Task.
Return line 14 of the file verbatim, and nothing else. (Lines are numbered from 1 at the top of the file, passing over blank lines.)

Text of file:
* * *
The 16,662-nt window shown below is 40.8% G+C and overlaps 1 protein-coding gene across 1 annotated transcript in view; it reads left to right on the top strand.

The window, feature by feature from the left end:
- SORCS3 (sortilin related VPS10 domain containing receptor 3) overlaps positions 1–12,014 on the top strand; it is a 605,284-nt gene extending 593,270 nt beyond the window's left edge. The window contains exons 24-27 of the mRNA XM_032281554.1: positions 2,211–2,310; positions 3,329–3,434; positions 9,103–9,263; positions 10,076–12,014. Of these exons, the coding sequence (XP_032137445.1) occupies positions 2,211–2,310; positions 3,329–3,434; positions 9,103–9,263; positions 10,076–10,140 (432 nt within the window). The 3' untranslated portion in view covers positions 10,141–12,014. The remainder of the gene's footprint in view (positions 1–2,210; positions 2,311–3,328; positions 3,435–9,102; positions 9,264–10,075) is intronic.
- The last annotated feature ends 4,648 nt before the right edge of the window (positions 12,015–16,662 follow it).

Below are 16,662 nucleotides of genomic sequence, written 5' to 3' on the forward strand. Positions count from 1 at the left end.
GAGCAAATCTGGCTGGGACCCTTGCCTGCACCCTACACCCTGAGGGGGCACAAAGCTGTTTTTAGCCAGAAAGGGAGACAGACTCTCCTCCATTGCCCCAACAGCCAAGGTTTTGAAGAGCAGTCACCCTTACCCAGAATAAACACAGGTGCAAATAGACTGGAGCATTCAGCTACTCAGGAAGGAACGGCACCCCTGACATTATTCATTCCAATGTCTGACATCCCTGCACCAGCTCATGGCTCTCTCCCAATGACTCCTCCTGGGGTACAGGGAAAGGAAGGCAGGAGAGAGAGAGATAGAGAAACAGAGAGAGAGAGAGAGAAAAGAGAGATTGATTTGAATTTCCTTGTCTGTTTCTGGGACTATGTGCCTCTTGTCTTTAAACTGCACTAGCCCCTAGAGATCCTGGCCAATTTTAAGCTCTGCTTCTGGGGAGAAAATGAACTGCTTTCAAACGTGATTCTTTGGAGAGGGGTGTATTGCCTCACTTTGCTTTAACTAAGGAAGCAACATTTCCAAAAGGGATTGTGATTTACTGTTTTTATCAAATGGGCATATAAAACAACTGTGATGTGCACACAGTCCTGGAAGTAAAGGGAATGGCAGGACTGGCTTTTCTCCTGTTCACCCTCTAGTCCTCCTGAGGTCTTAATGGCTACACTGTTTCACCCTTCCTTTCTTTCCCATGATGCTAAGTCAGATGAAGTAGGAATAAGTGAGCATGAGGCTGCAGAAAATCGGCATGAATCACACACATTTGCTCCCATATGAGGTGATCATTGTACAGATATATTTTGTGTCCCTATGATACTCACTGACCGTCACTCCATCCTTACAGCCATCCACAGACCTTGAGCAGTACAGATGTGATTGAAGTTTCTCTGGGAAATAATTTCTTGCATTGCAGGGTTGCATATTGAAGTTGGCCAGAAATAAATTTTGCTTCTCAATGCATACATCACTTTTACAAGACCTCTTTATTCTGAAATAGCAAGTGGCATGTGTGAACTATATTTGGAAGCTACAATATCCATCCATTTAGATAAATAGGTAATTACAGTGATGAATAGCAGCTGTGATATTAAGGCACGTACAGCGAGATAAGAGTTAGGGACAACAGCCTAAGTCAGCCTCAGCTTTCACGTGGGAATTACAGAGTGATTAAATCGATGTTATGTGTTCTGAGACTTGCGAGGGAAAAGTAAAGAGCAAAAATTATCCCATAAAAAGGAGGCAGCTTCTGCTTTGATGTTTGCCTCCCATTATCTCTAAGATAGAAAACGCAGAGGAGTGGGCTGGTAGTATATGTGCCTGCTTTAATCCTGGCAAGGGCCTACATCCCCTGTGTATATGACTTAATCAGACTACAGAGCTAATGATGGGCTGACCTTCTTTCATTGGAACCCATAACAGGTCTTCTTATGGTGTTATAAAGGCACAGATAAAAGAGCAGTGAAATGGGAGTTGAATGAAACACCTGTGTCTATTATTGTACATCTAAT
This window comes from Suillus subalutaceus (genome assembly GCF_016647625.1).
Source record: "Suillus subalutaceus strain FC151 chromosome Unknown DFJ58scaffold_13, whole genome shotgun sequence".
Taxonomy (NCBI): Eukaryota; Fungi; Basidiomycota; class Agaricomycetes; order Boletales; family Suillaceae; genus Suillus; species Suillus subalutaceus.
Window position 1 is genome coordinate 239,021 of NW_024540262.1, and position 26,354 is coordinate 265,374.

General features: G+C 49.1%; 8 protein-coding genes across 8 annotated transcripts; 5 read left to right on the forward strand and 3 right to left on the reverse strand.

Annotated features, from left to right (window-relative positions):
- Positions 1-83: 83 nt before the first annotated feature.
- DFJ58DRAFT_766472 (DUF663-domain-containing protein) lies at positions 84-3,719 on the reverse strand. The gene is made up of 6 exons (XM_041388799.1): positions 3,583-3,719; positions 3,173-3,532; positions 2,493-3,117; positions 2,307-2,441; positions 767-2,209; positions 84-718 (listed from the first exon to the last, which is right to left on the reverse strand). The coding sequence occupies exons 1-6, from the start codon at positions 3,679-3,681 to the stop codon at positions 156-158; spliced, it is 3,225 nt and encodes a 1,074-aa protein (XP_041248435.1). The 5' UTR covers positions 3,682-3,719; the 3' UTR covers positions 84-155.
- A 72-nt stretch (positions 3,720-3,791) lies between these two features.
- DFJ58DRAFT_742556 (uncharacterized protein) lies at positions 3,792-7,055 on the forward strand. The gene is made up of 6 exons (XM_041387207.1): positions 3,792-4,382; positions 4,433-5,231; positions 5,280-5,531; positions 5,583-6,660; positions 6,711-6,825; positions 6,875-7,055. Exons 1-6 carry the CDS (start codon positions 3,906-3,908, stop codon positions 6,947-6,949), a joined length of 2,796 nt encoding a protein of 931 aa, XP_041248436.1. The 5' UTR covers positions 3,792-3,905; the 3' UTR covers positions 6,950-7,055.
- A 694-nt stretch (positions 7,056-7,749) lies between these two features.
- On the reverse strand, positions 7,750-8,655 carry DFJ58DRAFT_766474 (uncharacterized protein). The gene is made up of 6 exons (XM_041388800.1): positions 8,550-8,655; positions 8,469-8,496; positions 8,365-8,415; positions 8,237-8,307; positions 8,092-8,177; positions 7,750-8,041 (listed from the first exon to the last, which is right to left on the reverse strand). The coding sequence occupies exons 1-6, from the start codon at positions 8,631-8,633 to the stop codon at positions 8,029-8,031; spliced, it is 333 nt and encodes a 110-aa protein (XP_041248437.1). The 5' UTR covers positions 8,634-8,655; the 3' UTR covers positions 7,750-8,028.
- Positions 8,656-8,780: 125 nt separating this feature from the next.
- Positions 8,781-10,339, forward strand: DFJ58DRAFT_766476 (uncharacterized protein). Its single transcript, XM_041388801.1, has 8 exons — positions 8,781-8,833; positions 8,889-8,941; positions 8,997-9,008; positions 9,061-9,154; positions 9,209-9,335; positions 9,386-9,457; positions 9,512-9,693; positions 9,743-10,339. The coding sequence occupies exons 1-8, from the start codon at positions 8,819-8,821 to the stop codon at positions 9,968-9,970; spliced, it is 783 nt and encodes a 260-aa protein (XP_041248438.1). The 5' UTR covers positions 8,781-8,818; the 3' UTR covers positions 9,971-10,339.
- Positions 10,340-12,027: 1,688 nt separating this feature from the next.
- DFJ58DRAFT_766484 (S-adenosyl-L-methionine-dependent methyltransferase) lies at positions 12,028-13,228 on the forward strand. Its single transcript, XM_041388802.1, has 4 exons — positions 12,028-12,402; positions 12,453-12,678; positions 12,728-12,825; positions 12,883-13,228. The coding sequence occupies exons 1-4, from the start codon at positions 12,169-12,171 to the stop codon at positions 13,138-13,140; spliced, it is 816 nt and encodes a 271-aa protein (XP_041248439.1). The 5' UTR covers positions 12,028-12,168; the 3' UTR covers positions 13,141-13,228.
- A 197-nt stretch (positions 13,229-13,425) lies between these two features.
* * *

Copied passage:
- DFJ58DRAFT_766472 (DUF663-domain-containing protein) lies at positions 84-3,719 on the reverse strand. The gene is made up of 6 exons (XM_041388799.1): positions 3,583-3,719; positions 3,173-3,532; positions 2,493-3,117; positions 2,307-2,441; positions 767-2,209; positions 84-718 (listed from the first exon to the last, which is right to left on the reverse strand). The coding sequence occupies exons 1-6, from the start codon at positions 3,679-3,681 to the stop codon at positions 156-158; spliced, it is 3,225 nt and encodes a 1,074-aa protein (XP_041248435.1). The 5' UTR covers positions 3,682-3,719; the 3' UTR covers positions 84-155.